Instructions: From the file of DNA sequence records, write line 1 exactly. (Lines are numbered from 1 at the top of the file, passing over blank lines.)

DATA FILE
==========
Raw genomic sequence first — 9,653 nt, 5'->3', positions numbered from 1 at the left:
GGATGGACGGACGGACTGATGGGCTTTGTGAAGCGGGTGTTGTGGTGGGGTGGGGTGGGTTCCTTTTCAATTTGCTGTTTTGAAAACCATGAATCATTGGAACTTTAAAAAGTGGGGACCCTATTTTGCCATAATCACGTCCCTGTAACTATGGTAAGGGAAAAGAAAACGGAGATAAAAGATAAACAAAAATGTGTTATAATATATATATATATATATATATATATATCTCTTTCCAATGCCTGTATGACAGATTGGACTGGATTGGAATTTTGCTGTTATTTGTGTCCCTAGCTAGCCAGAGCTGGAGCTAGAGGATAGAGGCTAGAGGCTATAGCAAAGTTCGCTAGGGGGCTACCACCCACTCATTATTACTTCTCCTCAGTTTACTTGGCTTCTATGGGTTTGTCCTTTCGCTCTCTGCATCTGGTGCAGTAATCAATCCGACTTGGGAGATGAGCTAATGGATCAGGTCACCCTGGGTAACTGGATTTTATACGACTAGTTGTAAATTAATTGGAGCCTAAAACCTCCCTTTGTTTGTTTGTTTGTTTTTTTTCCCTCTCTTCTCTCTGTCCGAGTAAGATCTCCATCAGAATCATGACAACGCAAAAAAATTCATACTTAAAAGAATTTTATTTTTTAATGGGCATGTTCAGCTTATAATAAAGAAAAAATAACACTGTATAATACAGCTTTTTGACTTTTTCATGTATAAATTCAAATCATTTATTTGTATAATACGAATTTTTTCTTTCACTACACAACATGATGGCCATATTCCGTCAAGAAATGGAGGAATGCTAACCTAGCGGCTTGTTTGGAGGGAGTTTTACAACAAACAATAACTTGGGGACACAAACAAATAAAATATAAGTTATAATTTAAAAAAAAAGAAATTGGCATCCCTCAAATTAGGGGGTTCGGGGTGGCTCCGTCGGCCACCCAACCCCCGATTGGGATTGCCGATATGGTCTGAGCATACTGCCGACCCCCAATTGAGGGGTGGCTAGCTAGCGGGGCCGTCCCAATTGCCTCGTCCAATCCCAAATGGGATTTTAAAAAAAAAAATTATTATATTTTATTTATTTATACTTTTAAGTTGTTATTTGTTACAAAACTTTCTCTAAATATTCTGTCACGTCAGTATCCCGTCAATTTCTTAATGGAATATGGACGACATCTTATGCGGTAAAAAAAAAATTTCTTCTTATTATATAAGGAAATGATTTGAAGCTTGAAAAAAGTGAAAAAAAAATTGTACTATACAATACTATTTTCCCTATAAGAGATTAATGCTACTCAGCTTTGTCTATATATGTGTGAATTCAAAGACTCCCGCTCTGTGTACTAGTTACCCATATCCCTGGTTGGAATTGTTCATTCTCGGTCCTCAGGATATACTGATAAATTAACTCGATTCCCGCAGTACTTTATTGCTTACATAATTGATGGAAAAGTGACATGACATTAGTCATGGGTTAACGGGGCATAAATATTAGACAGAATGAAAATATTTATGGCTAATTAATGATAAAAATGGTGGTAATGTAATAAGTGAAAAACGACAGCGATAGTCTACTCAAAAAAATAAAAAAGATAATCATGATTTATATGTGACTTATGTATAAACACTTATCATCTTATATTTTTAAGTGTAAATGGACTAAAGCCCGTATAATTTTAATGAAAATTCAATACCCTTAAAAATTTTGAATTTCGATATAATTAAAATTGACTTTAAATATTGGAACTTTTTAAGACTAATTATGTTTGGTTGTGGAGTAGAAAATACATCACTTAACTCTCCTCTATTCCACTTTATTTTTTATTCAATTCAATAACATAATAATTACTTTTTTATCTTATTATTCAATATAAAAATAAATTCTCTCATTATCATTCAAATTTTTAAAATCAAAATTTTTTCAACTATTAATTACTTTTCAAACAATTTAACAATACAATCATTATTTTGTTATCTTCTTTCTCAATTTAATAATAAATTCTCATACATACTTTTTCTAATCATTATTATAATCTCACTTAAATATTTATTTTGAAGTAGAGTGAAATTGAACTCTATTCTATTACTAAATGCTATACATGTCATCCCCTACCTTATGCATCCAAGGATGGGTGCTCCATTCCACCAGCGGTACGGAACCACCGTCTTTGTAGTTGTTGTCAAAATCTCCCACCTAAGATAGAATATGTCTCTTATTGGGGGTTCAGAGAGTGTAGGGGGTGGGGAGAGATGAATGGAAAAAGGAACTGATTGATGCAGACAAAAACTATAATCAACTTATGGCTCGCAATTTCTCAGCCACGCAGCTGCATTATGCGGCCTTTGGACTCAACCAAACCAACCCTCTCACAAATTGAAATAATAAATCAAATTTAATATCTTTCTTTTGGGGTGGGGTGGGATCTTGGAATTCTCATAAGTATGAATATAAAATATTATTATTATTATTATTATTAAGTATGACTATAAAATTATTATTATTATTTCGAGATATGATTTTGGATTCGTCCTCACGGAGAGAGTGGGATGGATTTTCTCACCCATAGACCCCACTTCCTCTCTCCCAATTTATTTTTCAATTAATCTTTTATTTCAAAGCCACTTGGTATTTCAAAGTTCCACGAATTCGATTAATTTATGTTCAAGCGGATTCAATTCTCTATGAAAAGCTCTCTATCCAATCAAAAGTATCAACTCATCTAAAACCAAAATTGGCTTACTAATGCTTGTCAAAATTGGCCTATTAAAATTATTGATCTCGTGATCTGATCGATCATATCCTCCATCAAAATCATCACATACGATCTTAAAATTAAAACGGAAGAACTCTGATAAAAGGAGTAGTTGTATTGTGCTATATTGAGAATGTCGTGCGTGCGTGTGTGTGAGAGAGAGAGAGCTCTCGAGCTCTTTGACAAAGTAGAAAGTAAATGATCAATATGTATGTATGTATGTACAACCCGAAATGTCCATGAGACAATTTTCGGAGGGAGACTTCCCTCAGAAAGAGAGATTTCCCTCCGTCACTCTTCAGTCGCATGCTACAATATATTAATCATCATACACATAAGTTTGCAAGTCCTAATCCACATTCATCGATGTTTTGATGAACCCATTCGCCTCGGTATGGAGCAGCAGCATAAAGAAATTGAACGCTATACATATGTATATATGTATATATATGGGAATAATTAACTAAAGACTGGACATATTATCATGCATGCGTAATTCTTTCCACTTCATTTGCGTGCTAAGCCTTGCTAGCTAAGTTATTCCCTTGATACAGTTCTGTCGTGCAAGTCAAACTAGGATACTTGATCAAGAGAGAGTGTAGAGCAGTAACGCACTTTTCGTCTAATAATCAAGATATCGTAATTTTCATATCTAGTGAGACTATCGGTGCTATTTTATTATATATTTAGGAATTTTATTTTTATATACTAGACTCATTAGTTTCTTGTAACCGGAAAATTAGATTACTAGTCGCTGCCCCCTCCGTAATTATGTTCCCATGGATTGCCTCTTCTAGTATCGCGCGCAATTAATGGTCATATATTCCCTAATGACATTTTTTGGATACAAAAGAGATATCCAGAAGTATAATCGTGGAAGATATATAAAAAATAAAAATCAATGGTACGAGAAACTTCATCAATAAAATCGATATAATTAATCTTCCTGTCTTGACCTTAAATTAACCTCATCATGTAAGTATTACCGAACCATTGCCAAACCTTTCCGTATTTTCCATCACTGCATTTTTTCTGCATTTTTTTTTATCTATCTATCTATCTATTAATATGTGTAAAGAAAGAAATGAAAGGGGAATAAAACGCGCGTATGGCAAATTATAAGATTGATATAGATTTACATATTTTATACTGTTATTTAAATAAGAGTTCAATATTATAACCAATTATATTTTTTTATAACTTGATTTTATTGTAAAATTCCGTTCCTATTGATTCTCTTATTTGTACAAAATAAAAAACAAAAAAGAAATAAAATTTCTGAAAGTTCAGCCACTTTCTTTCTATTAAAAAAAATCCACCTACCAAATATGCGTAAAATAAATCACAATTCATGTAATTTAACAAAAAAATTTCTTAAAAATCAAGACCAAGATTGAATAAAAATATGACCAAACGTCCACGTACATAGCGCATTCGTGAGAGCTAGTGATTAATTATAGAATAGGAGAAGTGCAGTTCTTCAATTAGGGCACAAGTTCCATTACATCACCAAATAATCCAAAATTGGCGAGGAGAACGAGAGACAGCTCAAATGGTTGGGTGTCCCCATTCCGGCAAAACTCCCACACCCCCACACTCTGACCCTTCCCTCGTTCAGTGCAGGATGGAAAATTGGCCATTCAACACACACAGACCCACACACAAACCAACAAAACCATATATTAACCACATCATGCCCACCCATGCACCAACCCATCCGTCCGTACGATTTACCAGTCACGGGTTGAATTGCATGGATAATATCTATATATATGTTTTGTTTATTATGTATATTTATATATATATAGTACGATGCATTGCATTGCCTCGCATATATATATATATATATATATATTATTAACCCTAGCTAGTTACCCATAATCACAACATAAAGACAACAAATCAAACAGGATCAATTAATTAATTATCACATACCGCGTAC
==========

Raw genomic sequence first — 9,653 nt, 5'->3', positions numbered from 1 at the left: